About 5 years ago at an instructors' caucus, the instructors in attendance agreed that having a DPE in our own club would be a huge asset. We went around the room. "Do you want to do it? " No. "You?" No. "How about you?" No. Well, Piet is the only one gullible enough to do this. I barely scraped in with the number of flight instruction hours (200).
I immediately sent off my 8710-10 form to the National Examiner Board (NEB), and promptly got a response from the NEB stating that I was qualified to be a glider DPE-CE (allowed to do check rides for up to commercial pilot level). The application with the NEB lasts for only two years, then I had to re-apply.
After several years of the FSDO ignoring my application, I finally got them to agree to get me through the system and anoint me as the only glider-capable designated pilot examiner in the Washington Dulles FSDO region. The FSDO agreed to allow me to begin the DPE training courses offered by the FAA.
November 2014: I immediately enrolled in the FAA's online course for the initial Designated Pilot Examiner training session. This consisted of several different voice actors reading off what essentially looked like powerpoint slides. The slides were for all DPEs, not just glider DPEs. The content spanned the whole range of FAA rating levels, from the sport pilot all the way to multi engine ATP ratings. As you can expect, only a small portion of the course content mentioned gliders, usually only when discussing the need for medical certificates for everything. Except for gliders.
The course concluded with an open-book test of 25 or 50 questions (I don't remember which), asking questions for all sorts of scenarios imaginable, none of when applying to gliders. But I guess that's not surprising to you, either.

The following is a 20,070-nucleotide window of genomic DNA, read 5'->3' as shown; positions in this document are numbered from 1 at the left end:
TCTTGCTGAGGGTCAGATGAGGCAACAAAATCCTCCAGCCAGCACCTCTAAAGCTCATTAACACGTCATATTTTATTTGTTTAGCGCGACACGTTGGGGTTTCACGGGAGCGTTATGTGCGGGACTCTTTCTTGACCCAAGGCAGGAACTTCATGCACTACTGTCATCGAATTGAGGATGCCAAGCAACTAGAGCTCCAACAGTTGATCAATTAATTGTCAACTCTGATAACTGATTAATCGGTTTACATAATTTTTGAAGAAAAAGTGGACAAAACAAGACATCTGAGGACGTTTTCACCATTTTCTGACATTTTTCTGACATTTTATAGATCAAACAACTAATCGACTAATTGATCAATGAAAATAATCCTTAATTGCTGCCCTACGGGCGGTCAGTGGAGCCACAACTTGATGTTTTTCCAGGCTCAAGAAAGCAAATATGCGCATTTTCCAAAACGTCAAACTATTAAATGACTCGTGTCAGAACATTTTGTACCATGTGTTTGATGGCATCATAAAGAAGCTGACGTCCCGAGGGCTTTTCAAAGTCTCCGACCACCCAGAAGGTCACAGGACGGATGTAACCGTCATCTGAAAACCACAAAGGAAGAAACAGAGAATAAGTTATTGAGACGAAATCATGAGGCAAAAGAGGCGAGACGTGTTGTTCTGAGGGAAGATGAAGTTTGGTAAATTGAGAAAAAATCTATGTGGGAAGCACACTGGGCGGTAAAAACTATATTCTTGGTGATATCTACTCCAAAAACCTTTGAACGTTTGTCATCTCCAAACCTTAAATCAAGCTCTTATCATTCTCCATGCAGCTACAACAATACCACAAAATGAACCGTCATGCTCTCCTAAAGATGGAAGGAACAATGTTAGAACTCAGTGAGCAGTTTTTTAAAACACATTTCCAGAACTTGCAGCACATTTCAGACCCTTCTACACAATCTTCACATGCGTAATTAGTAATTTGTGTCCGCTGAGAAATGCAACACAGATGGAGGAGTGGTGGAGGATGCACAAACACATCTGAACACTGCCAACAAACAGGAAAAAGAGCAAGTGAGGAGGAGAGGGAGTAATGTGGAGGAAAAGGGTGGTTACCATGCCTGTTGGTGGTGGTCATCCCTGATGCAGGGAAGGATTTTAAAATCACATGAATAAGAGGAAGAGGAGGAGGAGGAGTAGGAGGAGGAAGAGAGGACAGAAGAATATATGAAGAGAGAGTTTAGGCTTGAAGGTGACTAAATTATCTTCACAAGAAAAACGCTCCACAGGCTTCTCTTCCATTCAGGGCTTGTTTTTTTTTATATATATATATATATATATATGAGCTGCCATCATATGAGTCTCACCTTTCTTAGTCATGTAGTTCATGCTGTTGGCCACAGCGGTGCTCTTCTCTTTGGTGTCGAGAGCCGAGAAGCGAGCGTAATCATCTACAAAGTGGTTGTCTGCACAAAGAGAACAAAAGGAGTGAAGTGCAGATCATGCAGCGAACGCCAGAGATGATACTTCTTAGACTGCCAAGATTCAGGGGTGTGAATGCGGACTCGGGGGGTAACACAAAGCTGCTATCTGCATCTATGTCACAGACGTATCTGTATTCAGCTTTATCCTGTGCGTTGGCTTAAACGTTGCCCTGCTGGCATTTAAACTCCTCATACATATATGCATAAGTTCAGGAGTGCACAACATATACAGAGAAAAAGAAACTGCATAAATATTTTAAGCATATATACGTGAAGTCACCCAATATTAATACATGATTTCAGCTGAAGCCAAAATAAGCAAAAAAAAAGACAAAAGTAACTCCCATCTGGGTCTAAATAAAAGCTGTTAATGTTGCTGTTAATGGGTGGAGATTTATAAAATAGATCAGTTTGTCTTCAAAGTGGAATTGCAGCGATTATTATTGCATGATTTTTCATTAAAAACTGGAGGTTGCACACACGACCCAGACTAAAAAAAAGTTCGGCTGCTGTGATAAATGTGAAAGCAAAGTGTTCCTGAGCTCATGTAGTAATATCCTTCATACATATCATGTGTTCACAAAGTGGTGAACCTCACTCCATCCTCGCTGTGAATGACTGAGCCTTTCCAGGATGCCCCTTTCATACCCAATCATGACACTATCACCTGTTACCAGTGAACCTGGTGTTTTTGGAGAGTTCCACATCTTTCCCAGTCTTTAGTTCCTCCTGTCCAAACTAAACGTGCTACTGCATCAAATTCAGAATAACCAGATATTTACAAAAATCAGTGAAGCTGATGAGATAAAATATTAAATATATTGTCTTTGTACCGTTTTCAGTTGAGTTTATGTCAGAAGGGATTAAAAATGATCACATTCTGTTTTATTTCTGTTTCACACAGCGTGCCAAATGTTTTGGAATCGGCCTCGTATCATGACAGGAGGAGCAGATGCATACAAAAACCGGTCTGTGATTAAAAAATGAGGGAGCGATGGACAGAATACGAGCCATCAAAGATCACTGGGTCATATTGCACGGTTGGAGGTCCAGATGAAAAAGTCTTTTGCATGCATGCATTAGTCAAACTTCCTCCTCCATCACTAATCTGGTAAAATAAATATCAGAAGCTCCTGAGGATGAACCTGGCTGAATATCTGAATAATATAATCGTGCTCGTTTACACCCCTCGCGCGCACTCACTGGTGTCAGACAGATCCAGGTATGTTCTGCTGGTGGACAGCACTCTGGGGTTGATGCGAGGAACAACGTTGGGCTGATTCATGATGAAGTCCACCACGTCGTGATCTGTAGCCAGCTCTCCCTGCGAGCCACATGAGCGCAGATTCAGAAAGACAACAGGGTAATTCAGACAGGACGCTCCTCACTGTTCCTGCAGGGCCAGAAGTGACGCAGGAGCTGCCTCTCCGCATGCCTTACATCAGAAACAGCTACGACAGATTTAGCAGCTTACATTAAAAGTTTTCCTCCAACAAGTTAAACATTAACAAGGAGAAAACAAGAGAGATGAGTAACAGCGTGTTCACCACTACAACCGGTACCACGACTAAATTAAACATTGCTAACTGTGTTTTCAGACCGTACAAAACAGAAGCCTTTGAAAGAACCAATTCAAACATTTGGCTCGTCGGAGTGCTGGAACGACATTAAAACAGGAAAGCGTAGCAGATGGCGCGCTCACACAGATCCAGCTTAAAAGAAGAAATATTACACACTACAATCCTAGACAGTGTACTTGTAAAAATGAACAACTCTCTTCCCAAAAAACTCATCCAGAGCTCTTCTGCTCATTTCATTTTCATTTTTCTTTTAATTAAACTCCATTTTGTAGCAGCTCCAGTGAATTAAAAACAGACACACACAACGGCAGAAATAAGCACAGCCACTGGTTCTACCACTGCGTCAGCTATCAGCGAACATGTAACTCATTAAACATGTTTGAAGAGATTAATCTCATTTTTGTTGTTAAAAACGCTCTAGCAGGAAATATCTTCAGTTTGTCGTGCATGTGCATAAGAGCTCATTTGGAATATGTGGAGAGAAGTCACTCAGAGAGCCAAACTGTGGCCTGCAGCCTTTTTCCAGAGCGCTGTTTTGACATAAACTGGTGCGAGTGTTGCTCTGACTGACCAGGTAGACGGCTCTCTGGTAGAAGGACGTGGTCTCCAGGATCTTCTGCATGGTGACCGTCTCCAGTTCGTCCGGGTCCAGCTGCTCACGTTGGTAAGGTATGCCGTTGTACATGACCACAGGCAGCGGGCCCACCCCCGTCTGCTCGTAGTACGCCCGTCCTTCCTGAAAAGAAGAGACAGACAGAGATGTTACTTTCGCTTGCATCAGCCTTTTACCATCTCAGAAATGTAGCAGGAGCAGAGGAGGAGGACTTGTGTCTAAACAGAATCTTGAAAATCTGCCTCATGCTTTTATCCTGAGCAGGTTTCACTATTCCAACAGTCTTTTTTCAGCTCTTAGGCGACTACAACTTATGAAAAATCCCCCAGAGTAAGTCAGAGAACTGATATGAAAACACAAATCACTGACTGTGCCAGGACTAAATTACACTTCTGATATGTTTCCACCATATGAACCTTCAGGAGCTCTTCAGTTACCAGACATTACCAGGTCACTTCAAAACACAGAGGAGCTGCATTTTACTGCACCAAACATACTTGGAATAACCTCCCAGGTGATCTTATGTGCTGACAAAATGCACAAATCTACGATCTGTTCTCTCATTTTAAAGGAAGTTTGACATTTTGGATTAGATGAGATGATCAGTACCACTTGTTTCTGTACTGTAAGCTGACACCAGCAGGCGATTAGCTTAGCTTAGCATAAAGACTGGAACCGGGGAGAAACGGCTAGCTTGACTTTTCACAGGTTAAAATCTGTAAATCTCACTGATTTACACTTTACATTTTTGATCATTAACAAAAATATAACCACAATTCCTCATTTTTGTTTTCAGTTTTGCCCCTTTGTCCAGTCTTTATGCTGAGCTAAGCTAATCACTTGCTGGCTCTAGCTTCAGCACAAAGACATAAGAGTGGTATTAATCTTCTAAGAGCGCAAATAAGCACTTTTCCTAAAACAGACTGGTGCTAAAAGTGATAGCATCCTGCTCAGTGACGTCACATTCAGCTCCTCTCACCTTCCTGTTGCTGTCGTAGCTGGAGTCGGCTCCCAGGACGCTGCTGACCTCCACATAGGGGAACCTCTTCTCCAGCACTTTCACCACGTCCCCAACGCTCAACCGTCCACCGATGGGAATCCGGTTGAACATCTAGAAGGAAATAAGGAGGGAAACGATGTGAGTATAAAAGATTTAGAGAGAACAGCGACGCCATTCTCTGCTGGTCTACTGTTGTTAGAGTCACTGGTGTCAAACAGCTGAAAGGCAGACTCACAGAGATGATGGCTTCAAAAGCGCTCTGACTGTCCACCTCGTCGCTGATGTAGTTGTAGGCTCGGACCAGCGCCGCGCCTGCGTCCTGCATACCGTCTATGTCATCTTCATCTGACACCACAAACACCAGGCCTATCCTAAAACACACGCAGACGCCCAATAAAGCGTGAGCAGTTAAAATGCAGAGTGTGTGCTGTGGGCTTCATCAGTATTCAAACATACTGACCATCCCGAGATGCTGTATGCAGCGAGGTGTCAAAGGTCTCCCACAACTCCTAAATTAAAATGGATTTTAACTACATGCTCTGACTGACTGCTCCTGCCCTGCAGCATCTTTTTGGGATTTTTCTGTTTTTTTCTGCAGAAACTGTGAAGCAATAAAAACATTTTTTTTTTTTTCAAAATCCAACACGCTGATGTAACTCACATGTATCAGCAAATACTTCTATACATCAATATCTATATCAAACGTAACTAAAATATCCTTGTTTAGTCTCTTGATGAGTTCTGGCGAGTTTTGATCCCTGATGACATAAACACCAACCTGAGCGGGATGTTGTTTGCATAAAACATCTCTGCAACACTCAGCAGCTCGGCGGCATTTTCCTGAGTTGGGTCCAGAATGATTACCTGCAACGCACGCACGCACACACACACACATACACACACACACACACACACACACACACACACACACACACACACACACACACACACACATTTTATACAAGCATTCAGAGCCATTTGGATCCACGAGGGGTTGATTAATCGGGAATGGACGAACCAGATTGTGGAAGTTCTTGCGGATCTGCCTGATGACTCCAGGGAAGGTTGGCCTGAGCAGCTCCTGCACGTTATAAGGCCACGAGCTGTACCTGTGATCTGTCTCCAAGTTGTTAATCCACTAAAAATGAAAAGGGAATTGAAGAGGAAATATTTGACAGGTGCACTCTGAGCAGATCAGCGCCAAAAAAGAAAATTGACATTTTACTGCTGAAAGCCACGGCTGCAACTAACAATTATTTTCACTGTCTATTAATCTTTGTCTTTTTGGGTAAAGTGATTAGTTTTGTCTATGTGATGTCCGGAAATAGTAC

After completing the online portion of the training, I looked to sign up for the week-long training session in Oklahoma City. The only class was listed in January. It was already fully-booked. I attempted to sign up for the March class, but its registration was not yet open. Around January, I signed up for the training, and was put on stand-by, while the FAA waited for enough candidates to enroll.
In the middle of March, I flew down to Oklahoma City to attend the week long training session. The course was attended by 17 other candidates to become DPEs as well. But as you can expect, I was the only glider guy there. I was also the only pilot there who has never been a professional pilot. There were airline pilots, cargo pilots, helicopter school owners, and even sport pilot instructors. I was the only person in the room who didn't have a medical certification to fly.
The first day of class focused on all areas of part 61, ratings applications, and as you would expect, focused much of its time on the matters that don't concern us glider pilots. The second day talked about writing a plan of action, how to submit the 8710 document correctly, without having the office in Oklahoma City reject your paperwork. We also spent a fair amount of time learning about the computerized system that intends on replacing the 8710-1 application; IACRA.
The third and fourth days were divided into workshops, where we would do mock ground portions of the practical test. My partner was a UPS pilot. Had never seen a glider up-close before. I did a mock practical test with him, where I was taking the private pilot ASEL. I passed the ground portion pretty well, but the FAA people threw in the scenario that I botched the short field takeoff portion of the practical test. My partner practiced by writing me a notice of disapproval. No hard feelings. It's just a mock practical test, after all.
When it was my turn to play examiner, he was doing a commercial add on for glider. You might think that a long career in aviation could prepare you pretty well for answering questions about gliders, but when it came time to answer the question "What is a variometer?" He tried to buffalo me. "It's... an... instrument that measures things... that... vary" The word 'variometer' is explicitly stated on the Practical Test Standard. There's no way to weasel out of this one, and that wasn't an acceptable answer. So I also got the opportunity to practice writing a notice of disapproval. No hard feelings. It's just a mock practical test, after all.
My long journey to become a DPE isn't over. I still have to get some sort of paperwork approved by the local FSDO, I have to get issued all of the paper forms I'm going to need for when we don't have an electronic submission of paperwork, and I'm going to need a visit from an examiner-examiner, to make sure I indeed know how to fly a glider. Maybe by sometime in May or June I can finally start administering practical tests.